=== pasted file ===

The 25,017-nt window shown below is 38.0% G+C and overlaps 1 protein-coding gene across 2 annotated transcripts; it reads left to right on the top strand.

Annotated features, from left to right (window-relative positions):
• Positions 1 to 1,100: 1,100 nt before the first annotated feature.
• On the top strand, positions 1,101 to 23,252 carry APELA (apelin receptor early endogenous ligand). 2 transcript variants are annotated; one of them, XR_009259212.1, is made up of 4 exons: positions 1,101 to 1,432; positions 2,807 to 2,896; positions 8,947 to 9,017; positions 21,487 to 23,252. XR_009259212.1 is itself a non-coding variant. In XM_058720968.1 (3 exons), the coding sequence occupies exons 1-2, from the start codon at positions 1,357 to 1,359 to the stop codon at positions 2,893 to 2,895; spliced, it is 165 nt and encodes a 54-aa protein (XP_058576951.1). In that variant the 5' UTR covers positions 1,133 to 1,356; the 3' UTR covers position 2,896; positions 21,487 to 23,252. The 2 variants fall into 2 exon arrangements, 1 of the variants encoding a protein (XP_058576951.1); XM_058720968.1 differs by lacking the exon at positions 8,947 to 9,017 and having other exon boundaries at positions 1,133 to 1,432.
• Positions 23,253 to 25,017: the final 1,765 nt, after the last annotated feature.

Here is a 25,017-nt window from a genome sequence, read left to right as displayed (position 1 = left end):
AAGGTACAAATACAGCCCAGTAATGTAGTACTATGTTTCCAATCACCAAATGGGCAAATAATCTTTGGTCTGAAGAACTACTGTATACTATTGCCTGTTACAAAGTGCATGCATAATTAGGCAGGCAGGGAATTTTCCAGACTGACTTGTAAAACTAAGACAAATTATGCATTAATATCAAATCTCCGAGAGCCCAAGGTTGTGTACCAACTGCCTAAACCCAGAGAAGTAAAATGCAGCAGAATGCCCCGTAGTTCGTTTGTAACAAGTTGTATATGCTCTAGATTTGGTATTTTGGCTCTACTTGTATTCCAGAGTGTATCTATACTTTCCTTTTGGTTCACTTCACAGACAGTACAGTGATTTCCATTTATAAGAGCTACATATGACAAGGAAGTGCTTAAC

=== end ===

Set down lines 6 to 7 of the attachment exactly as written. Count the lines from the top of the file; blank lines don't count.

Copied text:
Here is a 25,017-nt window from a genome sequence, read left to right as displayed (position 1 = left end):
AAGGTACAAATACAGCCCAGTAATGTAGTACTATGTTTCCAATCACCAAATGGGCAAATAATCTTTGGTCTGAAGAACTACTGTATACTATTGCCTGTTACAAAGTGCATGCATAATTAGGCAGGCAGGGAATTTTCCAGACTGACTTGTAAAACTAAGACAAATTATGCATTAATATCAAATCTCCGAGAGCCCAAGGTTGTGTACCAACTGCCTAAACCCAGAGAAGTAAAATGCAGCAGAATGCCCCGTAGTTCGTTTGTAACAAGTTGTATATGCTCTAGATTTGGTATTTTGGCTCTACTTGTATTCCAGAGTGTATCTATACTTTCCTTTTGGTTCACTTCACAGACAGTACAGTGATTTCCATTTATAAGAGCTACATATGACAAGGAAGTGCTTAAC